I am a doer. I like to make things happen, see tangible results, and check them off my list. Did I mention that I have 5 children, spanning preschool to middle school? Good justification for never sitting down and being still, I know. But it’s still no excuse.
The typical type A parent, I am also a problem solver. I want to figure things out and make things “right”. Get to the bottom of things. FIX IT. Whatever it is, I want it fixed!
I also assume it’s my job to fix it
One of my most recent and prominent realizations is the fact that my children fight A LOT. They try to FIND ways to make each other mad. The older ones will just say the most hurtful things, on purpose, and wait for the sting. They put each other down and make snide comments intended to lower their sibling’s self esteem. They steal from each other, mock each other, lie to each other, hit each other, and destroy items most valuable to the other.
As their mother, it is so painful to watch
It just breaks my heart to see my children tear each other down. It makes our home a difficult place to be. It goes against everything I imagined when I dreamed of having a baby and a family.
I wanted love, joy, and kindness to flow from my children. Patience and self-control. I desired for my older, saved daughters, to exhibit the fruits of the Spirit in their daily lives.
As a mother, I can not allow my kids to purposely mistreat each other (without consequences).
And as that type A mother, I will try anything. Do anything. To encourage my children to get along and lift each other up.
First, I tried verbal encouragement. “That’s not nice,” I would sweetly sing. “Apologize to your brother,” Dad would bellow. Little reminders would be posted around the house to “ love one another” and “Do unto others…”. Nothing changed.
I tried behavior charts. Rewards for desirable behavior. Consequences for unwanted behavior. I explained to them how I felt and asked them how their actions affected others. I explained to them why it was wrong. I read scripture to them. I cried. I raised my voice. I prayed for them to be kind and loving to each other. The fighting continued.
I took them to church, to conferences, to Bible Schools, to Youth Group, and to Christian camps. I exposed them to Christian families and encouraged healthy friendships. I even tried to remove negative aspects of their life that might cause them to be bitter and nasty toward their siblings.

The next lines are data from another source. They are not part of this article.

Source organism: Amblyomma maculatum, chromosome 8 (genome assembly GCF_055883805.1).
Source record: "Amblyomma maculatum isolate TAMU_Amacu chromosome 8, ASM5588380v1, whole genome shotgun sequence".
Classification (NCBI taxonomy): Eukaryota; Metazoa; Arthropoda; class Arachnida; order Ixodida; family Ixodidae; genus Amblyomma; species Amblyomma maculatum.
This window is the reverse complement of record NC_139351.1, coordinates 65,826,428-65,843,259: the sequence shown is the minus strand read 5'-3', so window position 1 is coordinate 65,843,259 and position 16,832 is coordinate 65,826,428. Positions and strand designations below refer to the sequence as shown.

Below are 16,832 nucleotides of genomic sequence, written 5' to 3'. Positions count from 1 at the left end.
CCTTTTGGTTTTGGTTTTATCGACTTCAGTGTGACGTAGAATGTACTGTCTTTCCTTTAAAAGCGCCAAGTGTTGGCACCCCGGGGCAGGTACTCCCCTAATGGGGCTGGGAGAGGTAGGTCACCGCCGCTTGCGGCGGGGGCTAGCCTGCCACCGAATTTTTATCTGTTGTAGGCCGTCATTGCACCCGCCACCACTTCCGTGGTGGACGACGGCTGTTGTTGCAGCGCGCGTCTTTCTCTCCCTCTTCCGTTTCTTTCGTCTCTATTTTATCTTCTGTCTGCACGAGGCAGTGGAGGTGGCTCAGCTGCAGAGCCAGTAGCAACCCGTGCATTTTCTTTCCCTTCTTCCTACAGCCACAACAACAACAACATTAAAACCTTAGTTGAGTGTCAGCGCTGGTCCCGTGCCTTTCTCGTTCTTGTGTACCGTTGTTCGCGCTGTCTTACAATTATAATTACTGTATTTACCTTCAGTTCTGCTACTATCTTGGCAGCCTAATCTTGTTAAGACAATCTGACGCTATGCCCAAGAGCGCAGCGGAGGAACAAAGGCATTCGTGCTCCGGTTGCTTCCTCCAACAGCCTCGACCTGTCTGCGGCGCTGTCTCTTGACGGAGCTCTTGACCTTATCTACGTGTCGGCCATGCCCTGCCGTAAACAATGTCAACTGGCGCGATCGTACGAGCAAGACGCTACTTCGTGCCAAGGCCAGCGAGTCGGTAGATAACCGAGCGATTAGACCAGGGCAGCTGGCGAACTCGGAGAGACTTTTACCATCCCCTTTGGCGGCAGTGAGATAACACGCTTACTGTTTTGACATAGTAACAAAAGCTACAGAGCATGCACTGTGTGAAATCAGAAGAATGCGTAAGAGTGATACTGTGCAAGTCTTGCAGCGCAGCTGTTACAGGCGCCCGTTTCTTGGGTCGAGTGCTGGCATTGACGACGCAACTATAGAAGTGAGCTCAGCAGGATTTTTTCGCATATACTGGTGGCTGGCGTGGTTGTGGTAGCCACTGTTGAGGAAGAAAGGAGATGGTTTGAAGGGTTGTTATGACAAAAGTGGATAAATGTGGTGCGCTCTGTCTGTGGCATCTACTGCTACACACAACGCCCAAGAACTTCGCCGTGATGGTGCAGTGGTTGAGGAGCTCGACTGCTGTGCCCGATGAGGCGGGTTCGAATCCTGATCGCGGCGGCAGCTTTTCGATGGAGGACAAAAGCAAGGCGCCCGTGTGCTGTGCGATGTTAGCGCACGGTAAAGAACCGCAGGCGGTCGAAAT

I spent an enormous amount of time and energy trying to change their behavior
And then God reminded me:
“I am the true vine and my Father is the gardener (v1)……Remain in me, and I will remain in you. No branch can bear fruit by itself; it must remain in the vine. Neither can you bear fruit unless you remain in me.” (v4)
It hit me like a ton of bricks. I felt so stupid.
Not a one of us, my children included, can bear the authentic fruits of the Spirit if our heart is not tethered to Jesus Christ and the Word of God.
Those fruits I desire to abound in my home are fruits that only the Holy Spirit can produce in us. Sanctification is life in the Spirit. The sanctified person bears the fruit of the Spirit and crucifies his or her sinful nature. None of us is without sin, but the saved person fights against sin and clings to the Spirit.
No branch can bear fruit by itself; it must remain in the vine.
My saved children do not read the Bible on their own. They do not take the time to reflect on His Word and pray. They are NOT attached to the vine.
So why would I expect them to bear good fruit?
And is it truly the fruit that I’m concerned about? Yes, that’s the annoying part that got my attention. The squeaky wheel.
But the real issue is: What is at the root of that behavior?
Their behavior reflects what is in their hearts.
What I really desire is NOT a change in their behavior, but a change in their hearts.
And that begins with time in prayer and in God’s Word.
(remaining in the vine)
I must take ownership of the fact that I do not emphasize that enough. Somehow, I had gotten so wrapped up in fixing their behavior, that I had forgotten who our gardener is. I had lost sight of the MOST IMPORTANT thing I should be instilling in my children. A desire to read God’s Word and be tethered to him. The change of the heart occurs at the hand of God.